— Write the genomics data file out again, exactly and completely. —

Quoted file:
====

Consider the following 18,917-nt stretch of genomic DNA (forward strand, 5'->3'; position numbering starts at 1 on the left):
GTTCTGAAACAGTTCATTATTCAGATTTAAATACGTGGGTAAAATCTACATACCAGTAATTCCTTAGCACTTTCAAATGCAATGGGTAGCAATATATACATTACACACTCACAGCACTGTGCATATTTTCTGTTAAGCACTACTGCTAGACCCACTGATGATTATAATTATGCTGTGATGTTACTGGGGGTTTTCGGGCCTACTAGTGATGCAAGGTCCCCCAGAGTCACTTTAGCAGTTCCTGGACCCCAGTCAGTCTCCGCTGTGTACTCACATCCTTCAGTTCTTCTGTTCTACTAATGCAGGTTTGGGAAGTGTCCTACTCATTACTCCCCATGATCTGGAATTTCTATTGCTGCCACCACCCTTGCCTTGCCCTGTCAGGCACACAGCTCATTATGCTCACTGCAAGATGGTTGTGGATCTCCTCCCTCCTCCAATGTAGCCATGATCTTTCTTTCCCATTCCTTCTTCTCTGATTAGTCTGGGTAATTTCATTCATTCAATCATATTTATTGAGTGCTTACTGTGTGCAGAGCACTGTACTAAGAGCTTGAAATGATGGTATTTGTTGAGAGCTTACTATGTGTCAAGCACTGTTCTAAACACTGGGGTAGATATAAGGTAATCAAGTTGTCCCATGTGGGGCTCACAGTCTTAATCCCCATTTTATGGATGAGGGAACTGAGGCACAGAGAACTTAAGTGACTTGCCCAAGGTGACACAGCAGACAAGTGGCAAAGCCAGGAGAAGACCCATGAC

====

Consider the following 18,917-nt stretch of genomic DNA (forward strand, 5'->3'; position numbering starts at 1 on the left):
GTTCTGAAACAGTTCATTATTCAGATTTAAATACGTGGGTAAAATCTACATACCAGTAATTCCTTAGCACTTTCAAATGCAATGGGTAGCAATATATACATTACACACTCACAGCACTGTGCATATTTTCTGTTAAGCACTACTGCTAGACCCACTGATGATTATAATTATGCTGTGATGTTACTGGGGGTTTTCGGGCCTACTAGTGATGCAAGGTCCCCCAGAGTCACTTTAGCAGTTCCTGGACCCCAGTCAGTCTCCGCTGTGTACTCACATCCTTCAGTTCTTCTGTTCTACTAATGCAGGTTTGGGAAGTGTCCTACTCATTACTCCCCATGATCTGGAATTTCTATTGCTGCCACCACCCTTGCCTTGCCCTGTCAGGCACACAGCTCATTATGCTCACTGCAAGATGGTTGTGGATCTCCTCCCTCCTCCAATGTAGCCATGATCTTTCTTTCCCATTCCTTCTTCTCTGATTAGTCTGGGTAATTTCATTCATTCAATCATATTTATTGAGTGCTTACTGTGTGCAGAGCACTGTACTAAGAGCTTGAAATGATGGTATTTGTTGAGAGCTTACTATGTGTCAAGCACTGTTCTAAACACTGGGGTAGATATAAGGTAATCAAGTTGTCCCATGTGGGGCTCACAGTCTTAATCCCCATTTTATGGATGAGGGAACTGAGGCACAGAGAACTTAAGTGACTTGCCCAAGGTGACACAGCAGACAAGTGGCAAAGCCAGGAGAAGACCCATGAC